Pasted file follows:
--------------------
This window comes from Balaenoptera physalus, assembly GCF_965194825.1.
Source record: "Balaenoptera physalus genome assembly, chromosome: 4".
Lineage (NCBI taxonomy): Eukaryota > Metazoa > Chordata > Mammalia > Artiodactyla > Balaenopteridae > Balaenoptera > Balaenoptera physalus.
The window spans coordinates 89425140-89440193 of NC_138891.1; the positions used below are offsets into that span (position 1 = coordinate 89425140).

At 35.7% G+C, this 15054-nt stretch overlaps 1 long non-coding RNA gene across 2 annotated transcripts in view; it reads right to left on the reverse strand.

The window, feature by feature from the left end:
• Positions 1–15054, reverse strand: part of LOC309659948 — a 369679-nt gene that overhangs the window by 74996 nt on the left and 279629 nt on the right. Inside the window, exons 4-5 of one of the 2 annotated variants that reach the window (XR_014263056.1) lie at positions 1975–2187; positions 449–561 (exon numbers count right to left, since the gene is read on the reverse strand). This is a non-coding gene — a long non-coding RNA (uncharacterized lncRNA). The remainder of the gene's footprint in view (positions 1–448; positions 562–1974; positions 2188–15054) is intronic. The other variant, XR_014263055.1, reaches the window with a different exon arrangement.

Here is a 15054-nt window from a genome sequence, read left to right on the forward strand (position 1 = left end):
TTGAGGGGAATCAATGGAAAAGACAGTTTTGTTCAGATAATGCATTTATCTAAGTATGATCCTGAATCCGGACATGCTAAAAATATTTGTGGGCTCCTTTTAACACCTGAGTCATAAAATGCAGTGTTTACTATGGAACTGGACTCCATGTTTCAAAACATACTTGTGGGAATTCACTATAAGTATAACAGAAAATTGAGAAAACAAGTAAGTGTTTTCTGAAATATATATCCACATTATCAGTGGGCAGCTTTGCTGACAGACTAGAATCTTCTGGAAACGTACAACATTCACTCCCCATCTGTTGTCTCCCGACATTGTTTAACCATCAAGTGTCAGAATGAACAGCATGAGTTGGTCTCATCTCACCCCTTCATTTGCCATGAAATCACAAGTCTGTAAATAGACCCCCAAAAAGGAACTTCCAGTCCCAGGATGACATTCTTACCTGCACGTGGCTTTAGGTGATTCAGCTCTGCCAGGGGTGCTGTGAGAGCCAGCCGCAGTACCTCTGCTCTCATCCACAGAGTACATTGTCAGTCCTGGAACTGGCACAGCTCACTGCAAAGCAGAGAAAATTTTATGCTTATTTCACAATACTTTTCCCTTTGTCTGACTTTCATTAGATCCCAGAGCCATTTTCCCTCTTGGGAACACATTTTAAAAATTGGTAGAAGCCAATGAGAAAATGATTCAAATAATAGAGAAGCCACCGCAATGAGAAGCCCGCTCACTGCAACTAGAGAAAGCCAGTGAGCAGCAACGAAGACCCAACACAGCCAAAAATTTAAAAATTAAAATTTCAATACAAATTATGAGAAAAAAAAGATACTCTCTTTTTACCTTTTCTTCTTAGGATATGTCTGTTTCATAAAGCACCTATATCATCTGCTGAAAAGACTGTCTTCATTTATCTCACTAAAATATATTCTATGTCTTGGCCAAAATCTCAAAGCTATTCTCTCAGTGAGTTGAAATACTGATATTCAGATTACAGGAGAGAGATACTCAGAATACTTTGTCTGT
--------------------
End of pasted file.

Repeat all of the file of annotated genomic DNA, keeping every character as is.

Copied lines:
This window comes from Balaenoptera physalus, assembly GCF_965194825.1.
Source record: "Balaenoptera physalus genome assembly, chromosome: 4".
Lineage (NCBI taxonomy): Eukaryota > Metazoa > Chordata > Mammalia > Artiodactyla > Balaenopteridae > Balaenoptera > Balaenoptera physalus.
The window spans coordinates 89425140-89440193 of NC_138891.1; the positions used below are offsets into that span (position 1 = coordinate 89425140).

At 35.7% G+C, this 15054-nt stretch overlaps 1 long non-coding RNA gene across 2 annotated transcripts in view; it reads right to left on the reverse strand.

The window, feature by feature from the left end:
• Positions 1–15054, reverse strand: part of LOC309659948 — a 369679-nt gene that overhangs the window by 74996 nt on the left and 279629 nt on the right. Inside the window, exons 4-5 of one of the 2 annotated variants that reach the window (XR_014263056.1) lie at positions 1975–2187; positions 449–561 (exon numbers count right to left, since the gene is read on the reverse strand). This is a non-coding gene — a long non-coding RNA (uncharacterized lncRNA). The remainder of the gene's footprint in view (positions 1–448; positions 562–1974; positions 2188–15054) is intronic. The other variant, XR_014263055.1, reaches the window with a different exon arrangement.

Here is a 15054-nt window from a genome sequence, read left to right on the forward strand (position 1 = left end):
TTGAGGGGAATCAATGGAAAAGACAGTTTTGTTCAGATAATGCATTTATCTAAGTATGATCCTGAATCCGGACATGCTAAAAATATTTGTGGGCTCCTTTTAACACCTGAGTCATAAAATGCAGTGTTTACTATGGAACTGGACTCCATGTTTCAAAACATACTTGTGGGAATTCACTATAAGTATAACAGAAAATTGAGAAAACAAGTAAGTGTTTTCTGAAATATATATCCACATTATCAGTGGGCAGCTTTGCTGACAGACTAGAATCTTCTGGAAACGTACAACATTCACTCCCCATCTGTTGTCTCCCGACATTGTTTAACCATCAAGTGTCAGAATGAACAGCATGAGTTGGTCTCATCTCACCCCTTCATTTGCCATGAAATCACAAGTCTGTAAATAGACCCCCAAAAAGGAACTTCCAGTCCCAGGATGACATTCTTACCTGCACGTGGCTTTAGGTGATTCAGCTCTGCCAGGGGTGCTGTGAGAGCCAGCCGCAGTACCTCTGCTCTCATCCACAGAGTACATTGTCAGTCCTGGAACTGGCACAGCTCACTGCAAAGCAGAGAAAATTTTATGCTTATTTCACAATACTTTTCCCTTTGTCTGACTTTCATTAGATCCCAGAGCCATTTTCCCTCTTGGGAACACATTTTAAAAATTGGTAGAAGCCAATGAGAAAATGATTCAAATAATAGAGAAGCCACCGCAATGAGAAGCCCGCTCACTGCAACTAGAGAAAGCCAGTGAGCAGCAACGAAGACCCAACACAGCCAAAAATTTAAAAATTAAAATTTCAATACAAATTATGAGAAAAAAAAGATACTCTCTTTTTACCTTTTCTTCTTAGGATATGTCTGTTTCATAAAGCACCTATATCATCTGCTGAAAAGACTGTCTTCATTTATCTCACTAAAATATATTCTATGTCTTGGCCAAAATCTCAAAGCTATTCTCTCAGTGAGTTGAAATACTGATATTCAGATTACAGGAGAGAGATACTCAGAATACTTTGTCTGT